General Motors today said its “latest step toward its goal of redefining the future of personal mobility” involves acquisition of a San Francisco based startup specializing in autonomous driving technology.
The company is Cruise Automation, and General Motors said it will continue to invest heavily in the company which gives it a leg up on software talent and rapid development capability.
“Cruise provides our company with a unique technology advantage that is unmatched in our industry,” said Mark Reuss, GM executive vice president, Global Product Development, Purchasing and Supply Chain. “We intend to invest significantly to further grow the talent base and capabilities already established by the Cruise team.”
The move follows a recent strategic alliance with Lyft, a ride-sharing company, to form “Maven,” as a personal mobility brand for U.S. car-sharing fleets, and today’s news adds to the shift by GM in personal mobility.
“Fully autonomous vehicles can bring our customers enormous benefits in terms of greater convenience, lower cost and improved safety for their daily mobility needs,” said GM President Dan Ammann (pictured above right, next to Cruise Automation co-founders Kyle Vogt (center) and Daniel Kan (left).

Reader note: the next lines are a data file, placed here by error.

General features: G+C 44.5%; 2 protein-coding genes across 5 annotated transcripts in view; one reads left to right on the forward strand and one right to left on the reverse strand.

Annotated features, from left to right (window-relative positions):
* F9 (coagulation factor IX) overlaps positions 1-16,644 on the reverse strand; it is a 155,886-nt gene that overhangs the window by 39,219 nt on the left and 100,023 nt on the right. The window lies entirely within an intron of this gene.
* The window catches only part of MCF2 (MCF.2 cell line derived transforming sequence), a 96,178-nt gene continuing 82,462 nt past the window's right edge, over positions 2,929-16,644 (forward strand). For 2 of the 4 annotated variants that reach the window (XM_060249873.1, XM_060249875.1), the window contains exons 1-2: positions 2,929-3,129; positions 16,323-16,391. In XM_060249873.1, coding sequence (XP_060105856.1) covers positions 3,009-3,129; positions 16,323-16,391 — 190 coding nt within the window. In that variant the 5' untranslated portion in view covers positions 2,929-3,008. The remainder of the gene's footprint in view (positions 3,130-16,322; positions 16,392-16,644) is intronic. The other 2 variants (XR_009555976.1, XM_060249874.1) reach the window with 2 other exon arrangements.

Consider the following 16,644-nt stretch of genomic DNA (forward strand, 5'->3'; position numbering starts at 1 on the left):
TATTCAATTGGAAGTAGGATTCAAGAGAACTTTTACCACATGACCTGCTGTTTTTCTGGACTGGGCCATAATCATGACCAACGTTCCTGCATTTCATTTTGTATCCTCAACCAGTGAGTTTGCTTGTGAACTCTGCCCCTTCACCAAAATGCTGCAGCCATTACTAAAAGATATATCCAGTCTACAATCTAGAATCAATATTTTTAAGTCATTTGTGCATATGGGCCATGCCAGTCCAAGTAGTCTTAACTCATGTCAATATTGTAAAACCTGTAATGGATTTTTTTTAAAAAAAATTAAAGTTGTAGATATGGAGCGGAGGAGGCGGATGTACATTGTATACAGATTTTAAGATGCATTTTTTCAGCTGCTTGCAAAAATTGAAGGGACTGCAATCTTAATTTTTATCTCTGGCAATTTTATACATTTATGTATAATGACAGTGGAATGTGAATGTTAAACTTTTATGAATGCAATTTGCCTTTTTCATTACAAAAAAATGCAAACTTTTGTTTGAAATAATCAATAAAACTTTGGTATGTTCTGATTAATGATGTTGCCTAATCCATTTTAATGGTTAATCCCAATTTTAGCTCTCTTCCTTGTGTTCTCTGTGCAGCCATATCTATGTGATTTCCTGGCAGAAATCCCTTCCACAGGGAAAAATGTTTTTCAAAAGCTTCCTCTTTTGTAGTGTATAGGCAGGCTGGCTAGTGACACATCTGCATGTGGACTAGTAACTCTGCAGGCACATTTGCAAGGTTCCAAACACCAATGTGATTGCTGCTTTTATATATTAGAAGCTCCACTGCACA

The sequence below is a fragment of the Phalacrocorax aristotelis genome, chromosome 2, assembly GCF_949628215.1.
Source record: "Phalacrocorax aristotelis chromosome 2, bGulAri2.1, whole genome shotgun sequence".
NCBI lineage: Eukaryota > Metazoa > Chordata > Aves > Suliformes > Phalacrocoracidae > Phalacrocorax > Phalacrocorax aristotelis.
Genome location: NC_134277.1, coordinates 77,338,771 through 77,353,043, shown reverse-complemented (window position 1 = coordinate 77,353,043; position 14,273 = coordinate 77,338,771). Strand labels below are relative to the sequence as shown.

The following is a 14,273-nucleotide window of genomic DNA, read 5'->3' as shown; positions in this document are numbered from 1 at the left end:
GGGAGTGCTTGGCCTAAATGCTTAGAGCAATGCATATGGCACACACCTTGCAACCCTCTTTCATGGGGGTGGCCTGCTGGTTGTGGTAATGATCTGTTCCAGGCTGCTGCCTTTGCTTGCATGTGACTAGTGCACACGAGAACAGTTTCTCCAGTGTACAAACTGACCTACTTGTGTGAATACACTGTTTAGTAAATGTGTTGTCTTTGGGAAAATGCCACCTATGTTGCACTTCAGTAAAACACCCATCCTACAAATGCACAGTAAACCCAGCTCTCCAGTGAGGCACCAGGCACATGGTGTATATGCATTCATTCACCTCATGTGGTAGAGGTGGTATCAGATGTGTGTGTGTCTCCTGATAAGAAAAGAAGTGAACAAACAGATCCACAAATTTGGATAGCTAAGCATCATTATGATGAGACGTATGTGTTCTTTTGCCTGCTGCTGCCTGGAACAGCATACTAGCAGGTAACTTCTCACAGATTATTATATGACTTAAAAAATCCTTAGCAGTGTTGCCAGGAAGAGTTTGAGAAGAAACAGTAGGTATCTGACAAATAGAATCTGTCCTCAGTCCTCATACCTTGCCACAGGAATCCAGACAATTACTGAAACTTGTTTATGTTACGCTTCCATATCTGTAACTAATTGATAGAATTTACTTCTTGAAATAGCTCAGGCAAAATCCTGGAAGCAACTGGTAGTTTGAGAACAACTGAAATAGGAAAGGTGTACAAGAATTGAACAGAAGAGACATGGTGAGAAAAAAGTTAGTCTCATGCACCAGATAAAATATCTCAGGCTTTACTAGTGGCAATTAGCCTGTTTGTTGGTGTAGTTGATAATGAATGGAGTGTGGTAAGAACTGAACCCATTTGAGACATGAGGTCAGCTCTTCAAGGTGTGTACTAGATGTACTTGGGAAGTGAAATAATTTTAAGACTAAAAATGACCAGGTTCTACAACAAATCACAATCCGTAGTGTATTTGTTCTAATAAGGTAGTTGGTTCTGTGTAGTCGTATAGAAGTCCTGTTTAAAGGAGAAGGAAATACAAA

Cruise was founded by former MIT student a Kyle Vogt in 2013 and last year began selling systems for $10,000 that can allow some late-model Audis to run in an autopilot mode on the highway.
The roof-mounted system employs radar sensors and other hardware which sends signals to in-car actuators which control the car’s steering, brakes and throttle.
Cruise will remain in San Francisco, said GM, working as a separate business unit within GM’s Autonomous Development Team established this year by Doug Parks, GM vice president of autonomous technology and vehicle execution.
“GM’s commitment to autonomous vehicles is inspiring, deliberate, and completely in line with our vision to make transportation safer and more accessible,” said Kyle Vogt, founder of Cruise Automation. “We are excited to be partnering with GM and believe this is a ground-breaking and necessary step toward rapidly commercializing autonomous vehicle technology.”